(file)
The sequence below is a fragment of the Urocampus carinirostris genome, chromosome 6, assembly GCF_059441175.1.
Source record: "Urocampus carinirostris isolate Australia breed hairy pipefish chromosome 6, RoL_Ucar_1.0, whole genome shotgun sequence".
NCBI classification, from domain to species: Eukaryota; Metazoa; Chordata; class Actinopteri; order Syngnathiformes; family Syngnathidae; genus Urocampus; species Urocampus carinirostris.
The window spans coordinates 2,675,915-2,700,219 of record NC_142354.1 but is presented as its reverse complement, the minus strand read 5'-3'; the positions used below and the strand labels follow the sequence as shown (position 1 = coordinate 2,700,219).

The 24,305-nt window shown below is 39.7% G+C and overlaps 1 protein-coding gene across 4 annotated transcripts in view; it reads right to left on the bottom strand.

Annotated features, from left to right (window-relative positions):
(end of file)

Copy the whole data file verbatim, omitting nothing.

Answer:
The sequence below is a fragment of the Urocampus carinirostris genome, chromosome 6, assembly GCF_059441175.1.
Source record: "Urocampus carinirostris isolate Australia breed hairy pipefish chromosome 6, RoL_Ucar_1.0, whole genome shotgun sequence".
NCBI classification, from domain to species: Eukaryota; Metazoa; Chordata; class Actinopteri; order Syngnathiformes; family Syngnathidae; genus Urocampus; species Urocampus carinirostris.
The window spans coordinates 2,675,915-2,700,219 of record NC_142354.1 but is presented as its reverse complement, the minus strand read 5'-3'; the positions used below and the strand labels follow the sequence as shown (position 1 = coordinate 2,700,219).

The 24,305-nt window shown below is 39.7% G+C and overlaps 1 protein-coding gene across 4 annotated transcripts in view; it reads right to left on the bottom strand.

Annotated features, from left to right (window-relative positions):